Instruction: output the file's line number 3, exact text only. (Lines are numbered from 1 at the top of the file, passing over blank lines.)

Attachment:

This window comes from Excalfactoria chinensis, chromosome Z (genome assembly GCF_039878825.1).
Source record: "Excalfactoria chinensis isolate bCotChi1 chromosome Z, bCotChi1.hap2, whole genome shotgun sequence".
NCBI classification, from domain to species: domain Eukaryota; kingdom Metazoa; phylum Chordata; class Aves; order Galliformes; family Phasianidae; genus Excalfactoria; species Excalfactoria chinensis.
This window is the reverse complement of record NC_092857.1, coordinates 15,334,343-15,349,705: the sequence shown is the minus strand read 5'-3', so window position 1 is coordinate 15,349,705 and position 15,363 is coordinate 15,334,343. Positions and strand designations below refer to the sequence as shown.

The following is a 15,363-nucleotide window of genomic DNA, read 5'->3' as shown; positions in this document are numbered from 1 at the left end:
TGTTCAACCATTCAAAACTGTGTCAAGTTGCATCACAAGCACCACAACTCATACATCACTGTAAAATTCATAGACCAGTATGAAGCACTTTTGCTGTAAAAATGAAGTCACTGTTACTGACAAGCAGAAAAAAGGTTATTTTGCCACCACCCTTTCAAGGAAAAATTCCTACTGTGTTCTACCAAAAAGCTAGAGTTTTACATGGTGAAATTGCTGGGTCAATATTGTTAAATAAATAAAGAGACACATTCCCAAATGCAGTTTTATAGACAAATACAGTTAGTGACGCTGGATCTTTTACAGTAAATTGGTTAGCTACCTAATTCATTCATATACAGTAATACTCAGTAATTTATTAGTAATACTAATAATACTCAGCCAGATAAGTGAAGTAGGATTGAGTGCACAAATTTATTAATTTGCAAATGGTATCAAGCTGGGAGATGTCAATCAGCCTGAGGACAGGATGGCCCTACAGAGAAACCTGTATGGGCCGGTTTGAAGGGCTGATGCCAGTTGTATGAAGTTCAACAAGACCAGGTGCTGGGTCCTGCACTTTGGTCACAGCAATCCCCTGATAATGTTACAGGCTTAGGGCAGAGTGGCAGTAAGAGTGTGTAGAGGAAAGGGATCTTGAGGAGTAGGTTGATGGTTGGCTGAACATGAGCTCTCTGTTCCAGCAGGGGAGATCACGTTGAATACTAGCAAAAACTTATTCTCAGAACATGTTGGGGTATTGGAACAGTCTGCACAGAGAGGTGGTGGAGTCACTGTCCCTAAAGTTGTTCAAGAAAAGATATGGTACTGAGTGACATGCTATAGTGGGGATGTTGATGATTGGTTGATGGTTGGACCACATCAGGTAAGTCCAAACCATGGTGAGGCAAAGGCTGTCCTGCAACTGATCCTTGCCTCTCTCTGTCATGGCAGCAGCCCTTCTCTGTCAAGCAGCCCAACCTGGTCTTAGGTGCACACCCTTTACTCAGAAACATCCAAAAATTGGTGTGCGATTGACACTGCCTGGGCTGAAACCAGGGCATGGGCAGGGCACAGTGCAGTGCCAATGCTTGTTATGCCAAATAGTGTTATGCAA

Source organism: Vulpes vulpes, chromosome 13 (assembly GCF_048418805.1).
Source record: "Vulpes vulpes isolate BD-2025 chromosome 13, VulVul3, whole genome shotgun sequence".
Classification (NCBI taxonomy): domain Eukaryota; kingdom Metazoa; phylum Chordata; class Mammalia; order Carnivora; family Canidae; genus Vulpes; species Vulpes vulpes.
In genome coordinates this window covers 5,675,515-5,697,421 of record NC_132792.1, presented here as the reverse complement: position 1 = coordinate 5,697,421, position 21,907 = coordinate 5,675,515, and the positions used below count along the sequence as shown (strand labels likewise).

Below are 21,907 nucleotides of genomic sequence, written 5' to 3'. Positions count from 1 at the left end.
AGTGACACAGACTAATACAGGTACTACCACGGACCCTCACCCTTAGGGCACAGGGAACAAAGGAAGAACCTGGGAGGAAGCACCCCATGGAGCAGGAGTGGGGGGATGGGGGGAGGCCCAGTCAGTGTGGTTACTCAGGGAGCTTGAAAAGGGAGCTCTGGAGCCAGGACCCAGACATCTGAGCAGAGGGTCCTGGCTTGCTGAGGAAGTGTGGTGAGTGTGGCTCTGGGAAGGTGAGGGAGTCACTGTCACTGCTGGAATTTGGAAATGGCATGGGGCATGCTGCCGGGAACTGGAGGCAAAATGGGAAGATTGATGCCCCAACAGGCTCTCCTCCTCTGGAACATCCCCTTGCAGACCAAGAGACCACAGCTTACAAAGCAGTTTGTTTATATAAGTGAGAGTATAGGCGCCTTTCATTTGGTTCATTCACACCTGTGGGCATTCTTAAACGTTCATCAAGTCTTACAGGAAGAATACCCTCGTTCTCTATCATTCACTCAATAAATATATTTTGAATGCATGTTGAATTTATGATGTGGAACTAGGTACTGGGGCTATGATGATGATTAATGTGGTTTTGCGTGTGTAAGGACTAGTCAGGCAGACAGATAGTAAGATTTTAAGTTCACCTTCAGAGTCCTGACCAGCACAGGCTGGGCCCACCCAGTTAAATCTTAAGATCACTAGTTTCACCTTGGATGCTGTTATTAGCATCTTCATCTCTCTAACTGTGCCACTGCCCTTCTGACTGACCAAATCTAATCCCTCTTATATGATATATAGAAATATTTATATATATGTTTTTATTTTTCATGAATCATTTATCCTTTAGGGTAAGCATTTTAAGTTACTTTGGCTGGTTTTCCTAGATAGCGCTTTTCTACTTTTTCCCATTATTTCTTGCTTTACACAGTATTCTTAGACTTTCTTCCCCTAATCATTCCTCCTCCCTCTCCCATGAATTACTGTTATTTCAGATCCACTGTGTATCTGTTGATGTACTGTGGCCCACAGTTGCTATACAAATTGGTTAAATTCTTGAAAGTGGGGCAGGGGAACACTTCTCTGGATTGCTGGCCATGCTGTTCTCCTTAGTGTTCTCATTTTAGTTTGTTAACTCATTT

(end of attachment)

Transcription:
NCBI classification, from domain to species: domain Eukaryota; kingdom Metazoa; phylum Chordata; class Aves; order Galliformes; family Phasianidae; genus Excalfactoria; species Excalfactoria chinensis.